(Wind. ex Link) Klotzsch in R. Schomb., Reisen Brit.-Guiana 3:918.1848
C. allouiavar. violacea sensu Woods. non Lindl. Bijao,
Faldita morada, Sal, Sweet corn root
Caulescent, 1-2 m tall; roots bearing large, edible tuberlike storage organs. Petioles with short-pilose sheath, the pulvinus to 7.5 cm long, somewhat brownish; blades ovate to oblong-ovate, obtuse to short-acuminate, rounded to subtruncate at base, ca 70 cm long and 30 cm wide, bicolorous, frequently with light purple bands between midrib and margin, the surface glabrous, pleated; midrib glabrous to minutely puberulent, the lateral veins sparsely puberulent, raised. Spikes solitary, ovoid to cylindrical, 6-14 cm long, 3-5.5 cm wide; peduncle 7-30 cm long; bracts reniform, spiral, closely imbricated, to 2.5 cm high and 4 cm broad, green and maroon, the apex ± rounded; flowers not opening spontaneously, borne in pairs with as many as 13 pairs subtended by a single bract; petals unequal, obovate-elliptic, purple, ca 2 cm long; calyx to 3.5 cm high, whitish at base, purple above or with tips tinged with pale violet, persistent in fruit, turning darker purple, the lobes unequal, free; staminodia white to cream-colored, shorter than corolla, sometimes tinged with purple at apex. Capsules obovoid, ca 1 cm long; seeds usually 3, trigonous, rugose, ca 5 mm long, bearing a basal aril ca half as long as seed. Croat 4271, 11989.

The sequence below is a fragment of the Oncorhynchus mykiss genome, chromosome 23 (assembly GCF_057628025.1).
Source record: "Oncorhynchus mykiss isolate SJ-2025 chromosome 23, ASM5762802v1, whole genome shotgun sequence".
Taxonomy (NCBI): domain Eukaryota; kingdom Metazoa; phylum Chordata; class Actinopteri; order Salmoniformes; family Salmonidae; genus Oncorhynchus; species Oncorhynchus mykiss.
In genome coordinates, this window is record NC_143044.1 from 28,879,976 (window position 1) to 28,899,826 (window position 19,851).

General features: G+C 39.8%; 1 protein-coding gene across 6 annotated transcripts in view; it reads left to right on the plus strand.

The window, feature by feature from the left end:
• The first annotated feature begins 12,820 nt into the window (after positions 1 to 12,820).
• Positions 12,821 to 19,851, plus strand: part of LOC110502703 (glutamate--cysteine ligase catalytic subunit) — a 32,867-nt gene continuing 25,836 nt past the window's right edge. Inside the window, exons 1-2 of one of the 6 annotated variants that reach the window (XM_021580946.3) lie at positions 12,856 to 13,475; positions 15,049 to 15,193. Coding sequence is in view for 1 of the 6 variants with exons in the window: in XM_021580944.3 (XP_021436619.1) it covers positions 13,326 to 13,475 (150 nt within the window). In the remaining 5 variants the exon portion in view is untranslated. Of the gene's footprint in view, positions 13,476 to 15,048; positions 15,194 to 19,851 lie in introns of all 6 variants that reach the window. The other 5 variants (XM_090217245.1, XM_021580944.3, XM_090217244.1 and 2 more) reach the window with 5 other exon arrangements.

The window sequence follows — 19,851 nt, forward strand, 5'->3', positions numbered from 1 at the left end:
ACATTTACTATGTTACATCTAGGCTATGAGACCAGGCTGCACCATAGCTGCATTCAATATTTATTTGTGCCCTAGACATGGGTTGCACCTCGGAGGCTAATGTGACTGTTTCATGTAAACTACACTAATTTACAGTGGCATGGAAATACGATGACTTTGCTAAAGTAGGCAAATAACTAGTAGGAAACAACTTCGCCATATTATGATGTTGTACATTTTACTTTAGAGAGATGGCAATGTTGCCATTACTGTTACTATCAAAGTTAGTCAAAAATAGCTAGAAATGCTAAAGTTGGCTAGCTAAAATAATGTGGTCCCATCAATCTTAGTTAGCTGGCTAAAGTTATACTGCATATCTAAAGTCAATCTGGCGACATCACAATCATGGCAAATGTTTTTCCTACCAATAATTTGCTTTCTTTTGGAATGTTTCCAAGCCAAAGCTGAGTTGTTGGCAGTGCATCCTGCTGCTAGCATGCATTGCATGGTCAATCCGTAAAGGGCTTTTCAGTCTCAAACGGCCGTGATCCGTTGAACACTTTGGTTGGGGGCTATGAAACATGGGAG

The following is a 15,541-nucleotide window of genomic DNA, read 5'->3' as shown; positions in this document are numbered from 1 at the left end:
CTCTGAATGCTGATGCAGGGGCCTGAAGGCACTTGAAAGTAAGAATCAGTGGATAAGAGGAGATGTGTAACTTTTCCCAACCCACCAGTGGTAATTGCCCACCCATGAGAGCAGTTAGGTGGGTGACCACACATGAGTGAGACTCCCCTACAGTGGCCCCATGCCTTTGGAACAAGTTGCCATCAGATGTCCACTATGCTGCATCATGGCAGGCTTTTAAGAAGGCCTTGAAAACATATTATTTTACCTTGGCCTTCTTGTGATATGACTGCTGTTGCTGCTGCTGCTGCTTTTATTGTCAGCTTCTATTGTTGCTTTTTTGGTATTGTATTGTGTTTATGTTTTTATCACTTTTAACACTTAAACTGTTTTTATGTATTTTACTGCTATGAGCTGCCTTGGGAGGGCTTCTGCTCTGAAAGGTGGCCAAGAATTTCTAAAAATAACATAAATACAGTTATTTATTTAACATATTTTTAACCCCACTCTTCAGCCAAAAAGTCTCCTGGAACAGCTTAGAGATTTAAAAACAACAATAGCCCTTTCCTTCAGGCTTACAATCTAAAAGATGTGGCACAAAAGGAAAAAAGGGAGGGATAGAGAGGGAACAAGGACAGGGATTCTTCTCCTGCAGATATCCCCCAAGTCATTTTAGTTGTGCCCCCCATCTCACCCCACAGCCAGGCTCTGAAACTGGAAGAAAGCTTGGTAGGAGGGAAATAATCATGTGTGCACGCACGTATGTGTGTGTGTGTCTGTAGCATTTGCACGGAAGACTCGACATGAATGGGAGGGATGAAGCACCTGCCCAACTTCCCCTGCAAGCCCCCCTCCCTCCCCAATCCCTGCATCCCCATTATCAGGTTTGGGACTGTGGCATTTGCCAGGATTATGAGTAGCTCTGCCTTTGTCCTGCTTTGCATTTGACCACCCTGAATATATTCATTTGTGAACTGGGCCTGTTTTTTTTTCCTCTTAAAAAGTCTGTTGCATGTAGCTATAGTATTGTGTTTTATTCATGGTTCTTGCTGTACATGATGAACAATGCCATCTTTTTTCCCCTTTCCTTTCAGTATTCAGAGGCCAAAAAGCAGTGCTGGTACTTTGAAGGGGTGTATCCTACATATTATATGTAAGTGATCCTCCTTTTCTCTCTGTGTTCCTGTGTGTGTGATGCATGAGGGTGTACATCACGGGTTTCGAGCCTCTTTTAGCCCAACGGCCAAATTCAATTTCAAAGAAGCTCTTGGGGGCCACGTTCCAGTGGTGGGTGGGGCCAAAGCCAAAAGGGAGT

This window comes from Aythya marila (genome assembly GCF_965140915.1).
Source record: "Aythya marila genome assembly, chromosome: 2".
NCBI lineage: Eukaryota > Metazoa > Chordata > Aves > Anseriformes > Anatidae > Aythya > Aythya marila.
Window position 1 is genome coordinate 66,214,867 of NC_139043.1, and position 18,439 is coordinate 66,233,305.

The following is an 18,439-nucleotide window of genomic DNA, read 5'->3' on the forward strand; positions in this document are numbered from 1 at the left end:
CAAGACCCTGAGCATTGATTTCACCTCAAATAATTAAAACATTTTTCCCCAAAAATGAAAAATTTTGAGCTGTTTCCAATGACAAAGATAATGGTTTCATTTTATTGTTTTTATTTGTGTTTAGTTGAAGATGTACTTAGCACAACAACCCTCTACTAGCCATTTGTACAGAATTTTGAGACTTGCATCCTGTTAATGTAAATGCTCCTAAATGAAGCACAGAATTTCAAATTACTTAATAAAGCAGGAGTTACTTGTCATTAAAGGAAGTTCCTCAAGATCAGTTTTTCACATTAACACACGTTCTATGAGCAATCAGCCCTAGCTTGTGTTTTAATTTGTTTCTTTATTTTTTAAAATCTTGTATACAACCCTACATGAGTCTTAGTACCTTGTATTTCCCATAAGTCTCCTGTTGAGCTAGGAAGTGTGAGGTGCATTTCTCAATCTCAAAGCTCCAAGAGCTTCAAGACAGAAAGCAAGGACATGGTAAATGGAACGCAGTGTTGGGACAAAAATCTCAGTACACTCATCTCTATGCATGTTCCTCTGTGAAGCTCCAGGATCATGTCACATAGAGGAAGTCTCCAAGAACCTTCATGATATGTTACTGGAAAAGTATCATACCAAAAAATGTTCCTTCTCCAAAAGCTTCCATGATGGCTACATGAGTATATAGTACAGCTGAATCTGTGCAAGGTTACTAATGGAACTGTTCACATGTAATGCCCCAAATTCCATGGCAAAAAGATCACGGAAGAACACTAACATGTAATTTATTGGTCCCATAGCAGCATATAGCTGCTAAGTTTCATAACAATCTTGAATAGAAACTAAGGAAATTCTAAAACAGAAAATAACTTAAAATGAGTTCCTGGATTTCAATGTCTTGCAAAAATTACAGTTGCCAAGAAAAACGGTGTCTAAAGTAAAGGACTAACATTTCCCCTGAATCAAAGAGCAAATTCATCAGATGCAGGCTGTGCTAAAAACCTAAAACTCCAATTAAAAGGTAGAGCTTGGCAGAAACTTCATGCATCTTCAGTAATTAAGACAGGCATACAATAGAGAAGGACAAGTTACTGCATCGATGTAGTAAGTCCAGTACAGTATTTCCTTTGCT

Adult plants uncommon in the forest, more common in clearings; juvenile plants sometimes common. Flowers throughout the rainy season (July to December). The fruits develop to mature size in about 2 months and are usually present in the same inflorescence throughout much of the flowering season.
Plants of this species may be distinguished by the light purple bands that extend over much of the blade midway between the margin and the midrib, chiefly on the lower surface. The other distinguishing feature is the short-pilose pubescence on the sheaths, which is usually visible to the naked eye. In contrast, the sheaths of C. marantifolia vary from glabrous to rather densely pubescent; the trichomes are generally appressed, and always very inconspicuous, scarcely or not at all visible to the naked eye. Juvenile plants can be distinguished from other species by having the sheath vinous at least at its apex. The cream-colored flower form of C. latifolia, which occurs elsewhere in the Canal Zone, lacks the purple bands on the leaf. Woodson and Schery in the Flora of Panama (1945b)mistakenly reported this species as a variety of C. allouia (Aubl.) Lindl. (C allouia var. violacea). This name is based on a misinterpretation of Calathea violacea Lindl., which is restricted to Brazil. The plant is fairly shade tolerant.
On BCI C. latifolia is pollinated by the bee Euglossa imperialis (elsewhere by Eulaema cingulata and Eulaema nigrita) (H. Kennedy, pers. comm.).
Panama, Colombia (Mete Valley near the Macarena), and Venezuela (drier costal areas); Trinidad. In Panama, known from tropical moist forest in the Canal Zone, Panama, and Darién, from premontane moist forest in the Canal Zone and Panama, from premontane wet forest in Colón, Chiriqui, Coclé, and Panama, and from tropical wet forest in Colon.
See Fig. 154.